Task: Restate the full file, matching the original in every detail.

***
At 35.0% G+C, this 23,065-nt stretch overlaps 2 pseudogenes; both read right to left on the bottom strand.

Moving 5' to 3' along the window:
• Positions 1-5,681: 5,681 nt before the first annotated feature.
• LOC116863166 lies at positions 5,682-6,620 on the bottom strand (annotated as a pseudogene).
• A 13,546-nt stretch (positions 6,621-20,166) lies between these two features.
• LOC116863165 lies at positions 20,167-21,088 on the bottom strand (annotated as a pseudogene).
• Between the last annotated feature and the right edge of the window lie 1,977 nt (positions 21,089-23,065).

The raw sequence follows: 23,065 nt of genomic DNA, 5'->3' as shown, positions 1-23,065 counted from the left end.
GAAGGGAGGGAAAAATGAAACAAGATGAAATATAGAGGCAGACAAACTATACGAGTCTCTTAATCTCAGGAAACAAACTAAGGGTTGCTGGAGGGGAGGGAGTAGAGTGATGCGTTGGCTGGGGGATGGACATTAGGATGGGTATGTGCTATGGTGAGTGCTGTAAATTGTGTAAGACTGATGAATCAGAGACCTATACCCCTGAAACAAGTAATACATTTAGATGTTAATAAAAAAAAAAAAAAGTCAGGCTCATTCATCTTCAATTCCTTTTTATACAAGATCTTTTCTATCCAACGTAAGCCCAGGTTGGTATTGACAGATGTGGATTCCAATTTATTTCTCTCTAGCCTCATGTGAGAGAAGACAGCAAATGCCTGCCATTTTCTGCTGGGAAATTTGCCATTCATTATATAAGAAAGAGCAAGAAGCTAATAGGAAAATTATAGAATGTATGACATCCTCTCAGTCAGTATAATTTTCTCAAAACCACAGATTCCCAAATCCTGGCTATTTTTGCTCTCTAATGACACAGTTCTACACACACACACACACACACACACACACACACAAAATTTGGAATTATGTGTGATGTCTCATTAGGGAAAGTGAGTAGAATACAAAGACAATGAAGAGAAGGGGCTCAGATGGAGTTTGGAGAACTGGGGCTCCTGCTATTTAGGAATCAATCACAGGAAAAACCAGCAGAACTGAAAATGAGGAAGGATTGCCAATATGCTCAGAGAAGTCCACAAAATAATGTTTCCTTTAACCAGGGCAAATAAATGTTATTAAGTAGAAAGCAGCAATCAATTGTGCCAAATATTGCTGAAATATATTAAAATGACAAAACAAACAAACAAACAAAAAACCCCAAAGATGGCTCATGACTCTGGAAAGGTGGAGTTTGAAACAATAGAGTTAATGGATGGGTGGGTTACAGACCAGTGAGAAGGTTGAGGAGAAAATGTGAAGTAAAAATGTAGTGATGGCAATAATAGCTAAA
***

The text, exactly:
At 35.0% G+C, this 23,065-nt stretch overlaps 2 pseudogenes; both read right to left on the bottom strand.

Moving 5' to 3' along the window:
• Positions 1-5,681: 5,681 nt before the first annotated feature.
• LOC116863166 lies at positions 5,682-6,620 on the bottom strand (annotated as a pseudogene).
• A 13,546-nt stretch (positions 6,621-20,166) lies between these two features.
• LOC116863165 lies at positions 20,167-21,088 on the bottom strand (annotated as a pseudogene).
• Between the last annotated feature and the right edge of the window lie 1,977 nt (positions 21,089-23,065).

The raw sequence follows: 23,065 nt of genomic DNA, 5'->3' as shown, positions 1-23,065 counted from the left end.
GAAGGGAGGGAAAAATGAAACAAGATGAAATATAGAGGCAGACAAACTATACGAGTCTCTTAATCTCAGGAAACAAACTAAGGGTTGCTGGAGGGGAGGGAGTAGAGTGATGCGTTGGCTGGGGGATGGACATTAGGATGGGTATGTGCTATGGTGAGTGCTGTAAATTGTGTAAGACTGATGAATCAGAGACCTATACCCCTGAAACAAGTAATACATTTAGATGTTAATAAAAAAAAAAAAAAGTCAGGCTCATTCATCTTCAATTCCTTTTTATACAAGATCTTTTCTATCCAACGTAAGCCCAGGTTGGTATTGACAGATGTGGATTCCAATTTATTTCTCTCTAGCCTCATGTGAGAGAAGACAGCAAATGCCTGCCATTTTCTGCTGGGAAATTTGCCATTCATTATATAAGAAAGAGCAAGAAGCTAATAGGAAAATTATAGAATGTATGACATCCTCTCAGTCAGTATAATTTTCTCAAAACCACAGATTCCCAAATCCTGGCTATTTTTGCTCTCTAATGACACAGTTCTACACACACACACACACACACACACACACACACAAAATTTGGAATTATGTGTGATGTCTCATTAGGGAAAGTGAGTAGAATACAAAGACAATGAAGAGAAGGGGCTCAGATGGAGTTTGGAGAACTGGGGCTCCTGCTATTTAGGAATCAATCACAGGAAAAACCAGCAGAACTGAAAATGAGGAAGGATTGCCAATATGCTCAGAGAAGTCCACAAAATAATGTTTCCTTTAACCAGGGCAAATAAATGTTATTAAGTAGAAAGCAGCAATCAATTGTGCCAAATATTGCTGAAATATATTAAAATGACAAAACAAACAAACAAACAAAAAACCCCAAAGATGGCTCATGACTCTGGAAAGGTGGAGTTTGAAACAATAGAGTTAATGGATGGGTGGGTTACAGACCAGTGAGAAGGTTGAGGAGAAAATGTGAAGTAAAAATGTAGTGATGGCAATAATAGCTAAA